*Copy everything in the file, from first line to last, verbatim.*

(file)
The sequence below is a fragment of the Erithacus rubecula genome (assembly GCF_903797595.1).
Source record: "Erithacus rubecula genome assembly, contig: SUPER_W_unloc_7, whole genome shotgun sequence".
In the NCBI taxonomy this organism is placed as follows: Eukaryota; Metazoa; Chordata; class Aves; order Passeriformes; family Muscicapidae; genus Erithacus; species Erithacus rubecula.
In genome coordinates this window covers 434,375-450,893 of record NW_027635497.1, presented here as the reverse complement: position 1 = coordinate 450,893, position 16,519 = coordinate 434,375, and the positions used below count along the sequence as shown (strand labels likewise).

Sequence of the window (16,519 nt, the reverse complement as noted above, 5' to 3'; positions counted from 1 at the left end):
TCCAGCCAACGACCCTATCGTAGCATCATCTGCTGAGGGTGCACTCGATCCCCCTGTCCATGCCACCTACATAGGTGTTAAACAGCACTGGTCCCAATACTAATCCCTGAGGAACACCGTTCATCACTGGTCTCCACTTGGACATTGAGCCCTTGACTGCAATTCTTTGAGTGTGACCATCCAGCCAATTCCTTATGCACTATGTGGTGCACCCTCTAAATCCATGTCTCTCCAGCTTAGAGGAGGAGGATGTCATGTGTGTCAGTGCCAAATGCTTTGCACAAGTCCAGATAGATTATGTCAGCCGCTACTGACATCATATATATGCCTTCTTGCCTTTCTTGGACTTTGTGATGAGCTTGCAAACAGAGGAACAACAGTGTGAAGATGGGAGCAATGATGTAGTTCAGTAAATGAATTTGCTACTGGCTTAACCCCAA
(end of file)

The sequence below is a fragment of the Erithacus rubecula genome (assembly GCF_903797595.1).
Source record: "Erithacus rubecula genome assembly, contig: SUPER_W_unloc_7, whole genome shotgun sequence".
In the NCBI taxonomy this organism is placed as follows: Eukaryota; Metazoa; Chordata; class Aves; order Passeriformes; family Muscicapidae; genus Erithacus; species Erithacus rubecula.
In genome coordinates this window covers 434,375-450,893 of record NW_027635497.1, presented here as the reverse complement: position 1 = coordinate 450,893, position 16,519 = coordinate 434,375, and the positions used below count along the sequence as shown (strand labels likewise).

Sequence of the window (16,519 nt, the reverse complement as noted above, 5' to 3'; positions counted from 1 at the left end):
TCCAGCCAACGACCCTATCGTAGCATCATCTGCTGAGGGTGCACTCGATCCCCCTGTCCATGCCACCTACATAGGTGTTAAACAGCACTGGTCCCAATACTAATCCCTGAGGAACACCGTTCATCACTGGTCTCCACTTGGACATTGAGCCCTTGACTGCAATTCTTTGAGTGTGACCATCCAGCCAATTCCTTATGCACTATGTGGTGCACCCTCTAAATCCATGTCTCTCCAGCTTAGAGGAGGAGGATGTCATGTGTGTCAGTGCCAAATGCTTTGCACAAGTCCAGATAGATTATGTCAGCCGCTACTGACATCATATATATGCCTTCTTGCCTTTCTTGGACTTTGTGATGAGCTTGCAAACAGAGGAACAACAGTGTGAAGATGGGAGCAATGATGTAGTTCAGTAAATGAATTTGCTACTGGCTTAACCCCAA